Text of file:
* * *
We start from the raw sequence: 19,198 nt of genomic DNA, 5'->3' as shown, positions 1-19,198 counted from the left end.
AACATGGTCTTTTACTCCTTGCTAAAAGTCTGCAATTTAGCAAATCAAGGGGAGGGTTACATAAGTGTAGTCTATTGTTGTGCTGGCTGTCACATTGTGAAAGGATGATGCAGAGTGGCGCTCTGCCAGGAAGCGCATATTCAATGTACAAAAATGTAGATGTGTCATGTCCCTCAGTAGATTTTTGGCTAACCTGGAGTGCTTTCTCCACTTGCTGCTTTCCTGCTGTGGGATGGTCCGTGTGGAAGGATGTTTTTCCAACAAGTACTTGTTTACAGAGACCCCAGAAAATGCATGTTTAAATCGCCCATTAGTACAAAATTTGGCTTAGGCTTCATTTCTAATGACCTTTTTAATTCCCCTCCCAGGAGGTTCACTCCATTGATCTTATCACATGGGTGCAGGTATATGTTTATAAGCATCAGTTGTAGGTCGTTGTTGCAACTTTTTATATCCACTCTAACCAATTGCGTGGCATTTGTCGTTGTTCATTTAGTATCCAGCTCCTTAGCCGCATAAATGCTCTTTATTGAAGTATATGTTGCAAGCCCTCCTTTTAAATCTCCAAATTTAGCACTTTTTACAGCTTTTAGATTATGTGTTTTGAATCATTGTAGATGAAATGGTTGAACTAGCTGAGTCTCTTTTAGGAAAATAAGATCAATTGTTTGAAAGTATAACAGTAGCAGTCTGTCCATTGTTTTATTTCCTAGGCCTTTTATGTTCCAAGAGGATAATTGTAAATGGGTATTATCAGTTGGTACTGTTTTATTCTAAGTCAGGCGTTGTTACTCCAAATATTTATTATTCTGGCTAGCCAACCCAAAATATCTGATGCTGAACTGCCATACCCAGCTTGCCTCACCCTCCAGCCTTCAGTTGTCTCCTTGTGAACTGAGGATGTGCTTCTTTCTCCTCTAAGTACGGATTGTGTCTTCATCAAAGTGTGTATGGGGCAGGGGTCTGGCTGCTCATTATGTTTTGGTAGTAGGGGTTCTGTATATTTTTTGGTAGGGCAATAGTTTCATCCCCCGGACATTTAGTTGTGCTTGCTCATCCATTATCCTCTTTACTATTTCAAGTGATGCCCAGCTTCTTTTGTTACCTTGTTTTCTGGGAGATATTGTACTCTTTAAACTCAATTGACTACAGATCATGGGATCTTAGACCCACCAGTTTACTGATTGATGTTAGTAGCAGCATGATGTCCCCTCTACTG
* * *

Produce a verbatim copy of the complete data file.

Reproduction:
We start from the raw sequence: 19,198 nt of genomic DNA, 5'->3' as shown, positions 1-19,198 counted from the left end.
AACATGGTCTTTTACTCCTTGCTAAAAGTCTGCAATTTAGCAAATCAAGGGGAGGGTTACATAAGTGTAGTCTATTGTTGTGCTGGCTGTCACATTGTGAAAGGATGATGCAGAGTGGCGCTCTGCCAGGAAGCGCATATTCAATGTACAAAAATGTAGATGTGTCATGTCCCTCAGTAGATTTTTGGCTAACCTGGAGTGCTTTCTCCACTTGCTGCTTTCCTGCTGTGGGATGGTCCGTGTGGAAGGATGTTTTTCCAACAAGTACTTGTTTACAGAGACCCCAGAAAATGCATGTTTAAATCGCCCATTAGTACAAAATTTGGCTTAGGCTTCATTTCTAATGACCTTTTTAATTCCCCTCCCAGGAGGTTCACTCCATTGATCTTATCACATGGGTGCAGGTATATGTTTATAAGCATCAGTTGTAGGTCGTTGTTGCAACTTTTTATATCCACTCTAACCAATTGCGTGGCATTTGTCGTTGTTCATTTAGTATCCAGCTCCTTAGCCGCATAAATGCTCTTTATTGAAGTATATGTTGCAAGCCCTCCTTTTAAATCTCCAAATTTAGCACTTTTTACAGCTTTTAGATTATGTGTTTTGAATCATTGTAGATGAAATGGTTGAACTAGCTGAGTCTCTTTTAGGAAAATAAGATCAATTGTTTGAAAGTATAACAGTAGCAGTCTGTCCATTGTTTTATTTCCTAGGCCTTTTATGTTCCAAGAGGATAATTGTAAATGGGTATTATCAGTTGGTACTGTTTTATTCTAAGTCAGGCGTTGTTACTCCAAATATTTATTATTCTGGCTAGCCAACCCAAAATATCTGATGCTGAACTGCCATACCCAGCTTGCCTCACCCTCCAGCCTTCAGTTGTCTCCTTGTGAACTGAGGATGTGCTTCTTTCTCCTCTAAGTACGGATTGTGTCTTCATCAAAGTGTGTATGGGGCAGGGGTCTGGCTGCTCATTATGTTTTGGTAGTAGGGGTTCTGTATATTTTTTGGTAGGGCAATAGTTTCATCCCCCGGACATTTAGTTGTGCTTGCTCATCCATTATCCTCTTTACTATTTCAAGTGATGCCCAGCTTCTTTTGTTACCTTGTTTTCTGGGAGATATTGTACTCTTTAAACTCAATTGACTACAGATCATGGGATCTTAGACCCACCAGTTTACTGATTGATGTTAGTAGCAGCATGATGTCCCCTCTACTG